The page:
First off, this underlines how truly baffled Trump must be by the core allegations. For a president to consider ordering an investigation into his own behavior is profoundly weird. But the bigger irony or question here — did Trump, the former birther champion, really not get this logic? The impossibility of proving a negative is what breathes life into birtherism, and any of a hundred other conspiracy theories every day.
5. “The President signaled the end of the briefing by thanking the group and telling them all that he wanted to speak to me alone. I stayed in my chair. As the participants started to leave the Oval Office, the attorney general lingered by my chair, but the President thanked him and said he wanted to speak only with me. The last person to leave was Jared Kushner, who also stood by my chair and exchanged pleasantries with me. The President then excused him, saying he wanted to speak with me.”
As colorful as this account is, Comey does not seem to be one to include a flourish for aesthetic purposes. Given that, why did he choose here to note that Kushner lingered even after Trump had asked his aides to clear the room. It could just be an attempt to display just how detailed his recollection is, but could this also be a prompt for senators on Thursday to ask him about the President’s son-in-law?
6. “The FBI leadership team agreed with me that it was important not to infect the investigative team with the President’s request, which we did not intend to abide. We also concluded that, given that it was a one-on-one conversation, there was nothing available to corroborate my account. We concluded it made little sense to report it to Attorney General Sessions, who we expected would likely recuse himself from involvement in Russia-related investigations. (He did so two weeks later.)”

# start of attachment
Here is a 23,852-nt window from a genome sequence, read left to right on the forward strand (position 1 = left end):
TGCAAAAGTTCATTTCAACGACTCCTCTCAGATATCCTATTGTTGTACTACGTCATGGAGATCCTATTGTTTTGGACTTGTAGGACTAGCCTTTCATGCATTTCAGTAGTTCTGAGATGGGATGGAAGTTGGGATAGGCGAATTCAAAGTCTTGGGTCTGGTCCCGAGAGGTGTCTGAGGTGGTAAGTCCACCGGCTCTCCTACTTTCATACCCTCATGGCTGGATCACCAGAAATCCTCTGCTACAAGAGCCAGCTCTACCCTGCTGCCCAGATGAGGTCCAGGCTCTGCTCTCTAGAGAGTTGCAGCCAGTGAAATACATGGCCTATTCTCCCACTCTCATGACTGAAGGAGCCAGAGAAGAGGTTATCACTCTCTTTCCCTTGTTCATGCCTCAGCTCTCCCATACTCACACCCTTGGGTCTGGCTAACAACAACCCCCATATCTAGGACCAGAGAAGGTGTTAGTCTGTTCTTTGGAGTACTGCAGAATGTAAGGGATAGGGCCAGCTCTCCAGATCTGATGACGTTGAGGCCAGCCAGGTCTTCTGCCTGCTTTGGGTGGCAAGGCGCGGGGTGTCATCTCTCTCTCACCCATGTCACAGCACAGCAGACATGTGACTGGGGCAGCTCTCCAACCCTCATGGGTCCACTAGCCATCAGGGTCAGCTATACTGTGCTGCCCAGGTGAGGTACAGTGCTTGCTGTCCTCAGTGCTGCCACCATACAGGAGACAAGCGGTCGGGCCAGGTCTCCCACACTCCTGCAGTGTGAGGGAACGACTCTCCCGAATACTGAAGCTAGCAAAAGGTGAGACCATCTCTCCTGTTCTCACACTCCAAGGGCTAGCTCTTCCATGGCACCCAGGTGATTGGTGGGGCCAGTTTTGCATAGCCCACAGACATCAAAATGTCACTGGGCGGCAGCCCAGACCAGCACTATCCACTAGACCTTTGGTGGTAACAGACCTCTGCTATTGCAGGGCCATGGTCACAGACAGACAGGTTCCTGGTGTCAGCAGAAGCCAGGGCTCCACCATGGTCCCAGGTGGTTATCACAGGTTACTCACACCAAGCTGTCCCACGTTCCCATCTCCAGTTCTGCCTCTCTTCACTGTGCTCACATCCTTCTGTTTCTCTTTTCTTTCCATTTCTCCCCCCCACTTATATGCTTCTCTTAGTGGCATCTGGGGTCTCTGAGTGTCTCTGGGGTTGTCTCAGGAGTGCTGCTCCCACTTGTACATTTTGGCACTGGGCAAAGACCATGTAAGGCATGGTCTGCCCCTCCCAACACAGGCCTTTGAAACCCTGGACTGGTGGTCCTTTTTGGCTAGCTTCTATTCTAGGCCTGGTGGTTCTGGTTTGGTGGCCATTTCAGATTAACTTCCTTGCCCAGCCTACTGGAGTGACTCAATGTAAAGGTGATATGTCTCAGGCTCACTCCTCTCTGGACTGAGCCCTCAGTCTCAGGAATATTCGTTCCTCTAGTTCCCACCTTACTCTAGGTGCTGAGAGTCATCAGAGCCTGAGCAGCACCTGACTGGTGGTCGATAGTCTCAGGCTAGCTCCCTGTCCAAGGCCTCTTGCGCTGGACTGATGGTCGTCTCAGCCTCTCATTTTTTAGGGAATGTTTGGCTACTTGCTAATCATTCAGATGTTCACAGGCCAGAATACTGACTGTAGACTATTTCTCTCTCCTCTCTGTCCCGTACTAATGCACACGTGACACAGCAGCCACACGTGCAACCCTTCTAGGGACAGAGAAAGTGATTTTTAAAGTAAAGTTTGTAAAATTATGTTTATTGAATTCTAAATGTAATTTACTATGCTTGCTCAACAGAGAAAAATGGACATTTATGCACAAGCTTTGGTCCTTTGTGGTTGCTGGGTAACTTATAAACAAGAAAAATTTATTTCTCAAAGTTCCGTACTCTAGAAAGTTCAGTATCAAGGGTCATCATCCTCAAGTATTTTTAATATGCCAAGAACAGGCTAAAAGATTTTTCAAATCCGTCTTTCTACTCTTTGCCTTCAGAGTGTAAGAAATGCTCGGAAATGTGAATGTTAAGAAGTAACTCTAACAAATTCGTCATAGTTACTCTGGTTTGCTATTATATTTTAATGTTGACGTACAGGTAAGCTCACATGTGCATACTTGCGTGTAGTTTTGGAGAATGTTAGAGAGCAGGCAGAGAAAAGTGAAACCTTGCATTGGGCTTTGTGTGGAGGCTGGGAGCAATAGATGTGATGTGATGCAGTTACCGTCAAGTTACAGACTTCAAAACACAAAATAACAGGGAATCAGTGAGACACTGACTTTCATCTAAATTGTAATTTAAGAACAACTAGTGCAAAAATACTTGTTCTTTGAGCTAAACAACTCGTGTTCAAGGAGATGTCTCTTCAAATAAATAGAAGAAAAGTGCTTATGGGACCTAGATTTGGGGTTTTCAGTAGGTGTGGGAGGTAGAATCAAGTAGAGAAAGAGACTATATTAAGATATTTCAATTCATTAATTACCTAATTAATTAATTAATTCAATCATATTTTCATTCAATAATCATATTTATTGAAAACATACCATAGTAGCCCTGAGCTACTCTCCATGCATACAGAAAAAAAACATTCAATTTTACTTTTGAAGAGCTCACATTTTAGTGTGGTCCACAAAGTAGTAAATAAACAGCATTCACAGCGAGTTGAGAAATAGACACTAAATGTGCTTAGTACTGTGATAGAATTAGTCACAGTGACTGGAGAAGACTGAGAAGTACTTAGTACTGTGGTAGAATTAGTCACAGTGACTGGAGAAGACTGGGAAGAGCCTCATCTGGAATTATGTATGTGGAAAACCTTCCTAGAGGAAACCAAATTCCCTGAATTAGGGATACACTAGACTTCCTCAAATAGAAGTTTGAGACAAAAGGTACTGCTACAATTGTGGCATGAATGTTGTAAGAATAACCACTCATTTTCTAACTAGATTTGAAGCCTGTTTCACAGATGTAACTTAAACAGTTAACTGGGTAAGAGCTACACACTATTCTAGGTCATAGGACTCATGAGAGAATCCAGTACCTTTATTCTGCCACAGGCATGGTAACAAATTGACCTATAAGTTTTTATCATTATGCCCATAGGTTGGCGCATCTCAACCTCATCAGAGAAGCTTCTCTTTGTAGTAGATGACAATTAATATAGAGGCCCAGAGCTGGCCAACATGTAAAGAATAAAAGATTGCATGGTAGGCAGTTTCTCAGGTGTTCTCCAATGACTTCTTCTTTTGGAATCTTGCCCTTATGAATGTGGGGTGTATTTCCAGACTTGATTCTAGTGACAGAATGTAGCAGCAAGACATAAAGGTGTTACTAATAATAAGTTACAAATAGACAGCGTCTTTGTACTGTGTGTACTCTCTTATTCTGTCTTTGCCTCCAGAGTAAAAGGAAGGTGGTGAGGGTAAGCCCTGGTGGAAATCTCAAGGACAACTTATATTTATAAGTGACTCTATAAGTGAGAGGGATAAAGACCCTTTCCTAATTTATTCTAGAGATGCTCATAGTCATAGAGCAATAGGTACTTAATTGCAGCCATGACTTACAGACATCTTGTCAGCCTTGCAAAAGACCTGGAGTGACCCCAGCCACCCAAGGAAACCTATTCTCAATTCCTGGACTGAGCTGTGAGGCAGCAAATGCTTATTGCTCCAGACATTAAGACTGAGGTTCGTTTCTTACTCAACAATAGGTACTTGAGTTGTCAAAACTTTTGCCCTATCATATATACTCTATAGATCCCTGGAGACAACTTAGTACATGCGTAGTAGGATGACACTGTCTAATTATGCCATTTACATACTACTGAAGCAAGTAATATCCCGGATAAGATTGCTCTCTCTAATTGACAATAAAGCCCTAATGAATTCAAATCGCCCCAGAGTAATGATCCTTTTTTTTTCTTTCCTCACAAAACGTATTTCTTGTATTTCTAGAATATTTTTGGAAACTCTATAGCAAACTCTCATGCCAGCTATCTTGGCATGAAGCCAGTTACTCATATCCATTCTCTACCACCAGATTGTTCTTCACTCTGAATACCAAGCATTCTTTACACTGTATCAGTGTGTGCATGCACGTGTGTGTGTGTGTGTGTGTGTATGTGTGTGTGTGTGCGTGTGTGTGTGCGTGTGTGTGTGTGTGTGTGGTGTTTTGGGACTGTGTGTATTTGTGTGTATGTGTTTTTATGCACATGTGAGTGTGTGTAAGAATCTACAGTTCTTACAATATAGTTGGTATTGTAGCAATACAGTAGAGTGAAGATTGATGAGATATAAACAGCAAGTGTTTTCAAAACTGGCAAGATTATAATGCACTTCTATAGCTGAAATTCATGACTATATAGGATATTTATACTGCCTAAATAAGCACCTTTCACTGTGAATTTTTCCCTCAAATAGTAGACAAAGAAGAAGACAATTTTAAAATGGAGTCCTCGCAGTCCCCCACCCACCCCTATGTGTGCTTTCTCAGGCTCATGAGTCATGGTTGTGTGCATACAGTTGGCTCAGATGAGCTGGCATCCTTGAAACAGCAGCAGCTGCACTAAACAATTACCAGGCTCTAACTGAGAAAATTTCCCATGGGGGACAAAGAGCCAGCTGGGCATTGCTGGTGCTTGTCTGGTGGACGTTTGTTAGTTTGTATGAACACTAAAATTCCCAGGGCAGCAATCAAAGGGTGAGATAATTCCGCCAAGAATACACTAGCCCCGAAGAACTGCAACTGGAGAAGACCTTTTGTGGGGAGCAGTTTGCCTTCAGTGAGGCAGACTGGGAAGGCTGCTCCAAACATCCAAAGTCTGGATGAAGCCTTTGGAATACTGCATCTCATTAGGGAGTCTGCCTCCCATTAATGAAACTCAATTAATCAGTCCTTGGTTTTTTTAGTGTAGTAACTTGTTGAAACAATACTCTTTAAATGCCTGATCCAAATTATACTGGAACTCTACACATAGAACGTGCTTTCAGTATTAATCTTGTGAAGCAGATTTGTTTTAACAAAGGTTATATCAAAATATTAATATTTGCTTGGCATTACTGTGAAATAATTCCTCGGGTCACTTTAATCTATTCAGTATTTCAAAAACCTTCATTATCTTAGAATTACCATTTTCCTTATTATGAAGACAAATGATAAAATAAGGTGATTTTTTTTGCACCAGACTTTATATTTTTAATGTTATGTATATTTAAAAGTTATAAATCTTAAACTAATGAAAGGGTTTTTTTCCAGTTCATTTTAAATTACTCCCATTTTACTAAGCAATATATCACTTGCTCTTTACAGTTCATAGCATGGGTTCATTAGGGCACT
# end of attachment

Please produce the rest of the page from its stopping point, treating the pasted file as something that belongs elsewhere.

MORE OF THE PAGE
Slow down here. WHY exactly did Comey expect that to happen? Sessions recused himself soon after it was revealed he had not given the full account of his pre-election contacts with the Russian ambassador. What information was the FBI sitting on two weeks earlier that created this expectation?
7. “Shortly afterwards, I spoke with Attorney General Sessions in person to pass along the President’s concerns about leaks. I took the opportunity to implore the Attorney General to prevent any future direct communication between the President and me. I told the AG that what had just happened — him being asked to leave while the FBI Director, who reports to the AG, remained behind — was inappropriate and should never happen. He did not reply.”
Again, Comey is such a purposeful writer, it seems unlikely he would drop the hammer on Sessions like this (suggesting the attorney general had essentially ignored his concerns about Trump) without having a bigger point to make — what exactly is it?
8. “He said he had nothing to do with Russia, had not been involved with hookers in Russia, and had always assumed he was being recorded when in Russia.”
Comey had briefed him in — as noted earlier in the statement — on the dossier that included this particular allegation. Why did Trump continue bringing it up and why does Comey believe it necessary to mention here?
9. “Then the President asked why there had been a congressional hearing about Russia the previous week — at which I had, as the Department of Justice directed, confirmed the investigation into possible coordination between Russia and the Trump campaign. I explained…”
Is Trump — as suggested here — so oblivious to the politics of Washington and the broader concern about Russia that he truly did not understand the reasons those hearings took place?
10. “I said the White House Counsel should contact the leadership of DOJ to make the request, which was the traditional channel. He said he would do that and added, “Because I have been very loyal to you, very loyal; we had that thing you know.” I did not reply or ask him what he meant by “that thing.” I said only that the way to handle it was to have the White House Counsel call the Acting Deputy Attorney General. He said that was what he would do and the call ended.”
What was “that thing”???